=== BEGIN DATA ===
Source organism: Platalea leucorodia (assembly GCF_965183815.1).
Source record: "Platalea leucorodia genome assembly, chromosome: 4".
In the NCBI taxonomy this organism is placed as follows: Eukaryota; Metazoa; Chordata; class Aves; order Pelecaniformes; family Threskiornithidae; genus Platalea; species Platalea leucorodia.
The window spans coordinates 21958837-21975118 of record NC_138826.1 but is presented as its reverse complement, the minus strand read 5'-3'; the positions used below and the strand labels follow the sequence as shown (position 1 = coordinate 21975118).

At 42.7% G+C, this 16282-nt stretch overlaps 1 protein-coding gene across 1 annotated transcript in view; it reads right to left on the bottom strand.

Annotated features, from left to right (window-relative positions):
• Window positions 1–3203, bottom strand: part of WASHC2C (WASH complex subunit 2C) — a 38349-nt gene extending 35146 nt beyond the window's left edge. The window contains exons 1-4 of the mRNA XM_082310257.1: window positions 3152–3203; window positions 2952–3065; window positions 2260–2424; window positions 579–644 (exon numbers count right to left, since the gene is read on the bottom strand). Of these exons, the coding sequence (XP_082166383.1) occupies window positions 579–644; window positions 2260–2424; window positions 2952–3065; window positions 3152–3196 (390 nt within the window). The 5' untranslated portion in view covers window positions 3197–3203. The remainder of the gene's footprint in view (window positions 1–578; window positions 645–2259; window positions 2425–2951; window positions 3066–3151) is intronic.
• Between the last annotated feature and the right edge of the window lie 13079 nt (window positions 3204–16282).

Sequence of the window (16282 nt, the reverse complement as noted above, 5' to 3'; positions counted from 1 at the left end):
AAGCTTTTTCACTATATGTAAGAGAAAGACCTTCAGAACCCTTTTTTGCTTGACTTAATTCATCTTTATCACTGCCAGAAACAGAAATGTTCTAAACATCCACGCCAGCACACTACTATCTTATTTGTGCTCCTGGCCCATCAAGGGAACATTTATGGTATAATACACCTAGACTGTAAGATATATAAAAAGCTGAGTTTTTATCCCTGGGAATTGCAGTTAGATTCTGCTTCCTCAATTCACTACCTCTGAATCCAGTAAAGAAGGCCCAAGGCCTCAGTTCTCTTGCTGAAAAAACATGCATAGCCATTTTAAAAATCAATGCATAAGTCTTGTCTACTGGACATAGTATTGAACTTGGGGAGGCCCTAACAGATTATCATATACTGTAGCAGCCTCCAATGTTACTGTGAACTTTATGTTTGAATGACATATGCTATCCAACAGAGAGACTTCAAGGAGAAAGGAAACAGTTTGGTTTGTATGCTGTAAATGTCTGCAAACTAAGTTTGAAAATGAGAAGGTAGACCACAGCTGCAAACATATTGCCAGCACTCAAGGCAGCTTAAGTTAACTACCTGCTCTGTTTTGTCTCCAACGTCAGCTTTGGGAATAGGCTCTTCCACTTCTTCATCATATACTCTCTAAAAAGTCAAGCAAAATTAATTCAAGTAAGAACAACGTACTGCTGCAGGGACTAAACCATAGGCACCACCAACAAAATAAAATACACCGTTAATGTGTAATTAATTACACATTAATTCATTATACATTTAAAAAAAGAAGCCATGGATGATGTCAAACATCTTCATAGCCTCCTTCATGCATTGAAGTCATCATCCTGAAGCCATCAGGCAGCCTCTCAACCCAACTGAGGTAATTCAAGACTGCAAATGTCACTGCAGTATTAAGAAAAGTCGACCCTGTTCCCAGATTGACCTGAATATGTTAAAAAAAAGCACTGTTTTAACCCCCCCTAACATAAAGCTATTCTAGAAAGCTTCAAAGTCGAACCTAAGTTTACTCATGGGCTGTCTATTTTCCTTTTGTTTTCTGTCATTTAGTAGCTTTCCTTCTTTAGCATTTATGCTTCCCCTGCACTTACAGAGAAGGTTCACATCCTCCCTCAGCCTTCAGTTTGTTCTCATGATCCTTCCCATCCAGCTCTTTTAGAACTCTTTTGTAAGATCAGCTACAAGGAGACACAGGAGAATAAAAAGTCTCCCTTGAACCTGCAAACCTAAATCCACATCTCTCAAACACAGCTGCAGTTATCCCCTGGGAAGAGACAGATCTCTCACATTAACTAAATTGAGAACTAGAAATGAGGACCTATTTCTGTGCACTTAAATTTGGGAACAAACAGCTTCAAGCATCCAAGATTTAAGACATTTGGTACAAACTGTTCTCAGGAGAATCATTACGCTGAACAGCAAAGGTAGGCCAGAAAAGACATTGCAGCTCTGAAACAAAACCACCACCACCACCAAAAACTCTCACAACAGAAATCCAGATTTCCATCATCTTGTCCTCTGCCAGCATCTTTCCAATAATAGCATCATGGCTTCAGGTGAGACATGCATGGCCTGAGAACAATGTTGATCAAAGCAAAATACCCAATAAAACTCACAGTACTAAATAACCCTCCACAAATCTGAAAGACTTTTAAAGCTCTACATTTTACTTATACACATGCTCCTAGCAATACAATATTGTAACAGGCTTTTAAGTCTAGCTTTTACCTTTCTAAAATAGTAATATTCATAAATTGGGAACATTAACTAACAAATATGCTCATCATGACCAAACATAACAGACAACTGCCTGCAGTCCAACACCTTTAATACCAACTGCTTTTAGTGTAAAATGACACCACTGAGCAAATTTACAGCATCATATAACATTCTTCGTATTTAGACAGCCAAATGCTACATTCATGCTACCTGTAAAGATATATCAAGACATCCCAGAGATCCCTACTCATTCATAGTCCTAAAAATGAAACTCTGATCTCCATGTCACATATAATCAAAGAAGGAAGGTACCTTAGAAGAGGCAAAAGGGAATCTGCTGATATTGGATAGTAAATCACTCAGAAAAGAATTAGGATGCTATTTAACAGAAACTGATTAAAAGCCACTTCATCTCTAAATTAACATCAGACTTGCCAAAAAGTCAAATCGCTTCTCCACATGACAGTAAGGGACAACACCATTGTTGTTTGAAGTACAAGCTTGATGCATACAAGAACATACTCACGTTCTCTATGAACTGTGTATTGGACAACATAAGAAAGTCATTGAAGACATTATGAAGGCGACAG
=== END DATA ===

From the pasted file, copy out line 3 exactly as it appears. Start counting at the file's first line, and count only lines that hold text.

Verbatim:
In the NCBI taxonomy this organism is placed as follows: Eukaryota; Metazoa; Chordata; class Aves; order Pelecaniformes; family Threskiornithidae; genus Platalea; species Platalea leucorodia.